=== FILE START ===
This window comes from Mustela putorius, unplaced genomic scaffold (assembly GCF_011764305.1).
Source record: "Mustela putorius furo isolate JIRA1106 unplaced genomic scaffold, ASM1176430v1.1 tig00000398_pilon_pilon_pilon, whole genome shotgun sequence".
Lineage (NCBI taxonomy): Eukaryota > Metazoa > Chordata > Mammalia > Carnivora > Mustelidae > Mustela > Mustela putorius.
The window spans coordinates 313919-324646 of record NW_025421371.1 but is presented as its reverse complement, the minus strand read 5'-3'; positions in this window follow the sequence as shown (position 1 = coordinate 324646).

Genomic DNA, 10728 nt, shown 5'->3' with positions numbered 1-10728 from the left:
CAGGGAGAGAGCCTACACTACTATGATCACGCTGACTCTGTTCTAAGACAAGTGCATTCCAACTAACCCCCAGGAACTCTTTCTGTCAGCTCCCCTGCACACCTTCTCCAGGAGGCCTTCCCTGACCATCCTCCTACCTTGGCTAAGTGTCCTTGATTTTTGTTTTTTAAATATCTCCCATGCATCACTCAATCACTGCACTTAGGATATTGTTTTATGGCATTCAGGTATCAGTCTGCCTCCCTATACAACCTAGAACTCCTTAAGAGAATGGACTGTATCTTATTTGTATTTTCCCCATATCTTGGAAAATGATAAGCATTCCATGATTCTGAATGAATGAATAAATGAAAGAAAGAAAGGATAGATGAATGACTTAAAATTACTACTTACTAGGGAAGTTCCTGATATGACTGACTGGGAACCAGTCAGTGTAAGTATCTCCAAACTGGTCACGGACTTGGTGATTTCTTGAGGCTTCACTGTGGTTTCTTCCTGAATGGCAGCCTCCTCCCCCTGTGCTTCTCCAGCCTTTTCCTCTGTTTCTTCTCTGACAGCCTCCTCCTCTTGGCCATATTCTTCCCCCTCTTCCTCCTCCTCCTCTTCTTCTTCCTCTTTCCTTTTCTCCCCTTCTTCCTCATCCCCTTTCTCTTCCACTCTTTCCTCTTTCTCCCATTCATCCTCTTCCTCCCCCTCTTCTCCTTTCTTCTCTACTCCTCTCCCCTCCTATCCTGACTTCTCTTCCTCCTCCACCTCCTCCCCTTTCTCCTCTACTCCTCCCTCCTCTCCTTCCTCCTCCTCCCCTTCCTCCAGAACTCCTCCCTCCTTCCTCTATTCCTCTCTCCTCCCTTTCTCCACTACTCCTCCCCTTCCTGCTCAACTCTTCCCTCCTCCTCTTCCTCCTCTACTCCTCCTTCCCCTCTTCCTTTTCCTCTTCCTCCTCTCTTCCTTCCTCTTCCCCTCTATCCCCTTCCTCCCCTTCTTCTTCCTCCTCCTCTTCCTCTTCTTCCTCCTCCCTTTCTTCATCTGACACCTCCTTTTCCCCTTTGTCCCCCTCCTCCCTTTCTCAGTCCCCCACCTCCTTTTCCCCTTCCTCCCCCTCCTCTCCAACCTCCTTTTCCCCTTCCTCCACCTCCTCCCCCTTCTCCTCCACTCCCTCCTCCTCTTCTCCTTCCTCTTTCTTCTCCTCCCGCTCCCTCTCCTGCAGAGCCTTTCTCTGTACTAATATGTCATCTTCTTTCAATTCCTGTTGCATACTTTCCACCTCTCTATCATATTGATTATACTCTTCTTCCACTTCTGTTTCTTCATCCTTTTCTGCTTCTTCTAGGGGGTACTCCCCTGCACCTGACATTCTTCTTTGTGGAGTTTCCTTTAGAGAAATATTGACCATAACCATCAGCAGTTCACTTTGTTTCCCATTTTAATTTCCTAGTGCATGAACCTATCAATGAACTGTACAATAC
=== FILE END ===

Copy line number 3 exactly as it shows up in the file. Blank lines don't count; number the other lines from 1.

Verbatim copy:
Lineage (NCBI taxonomy): Eukaryota > Metazoa > Chordata > Mammalia > Carnivora > Mustelidae > Mustela > Mustela putorius.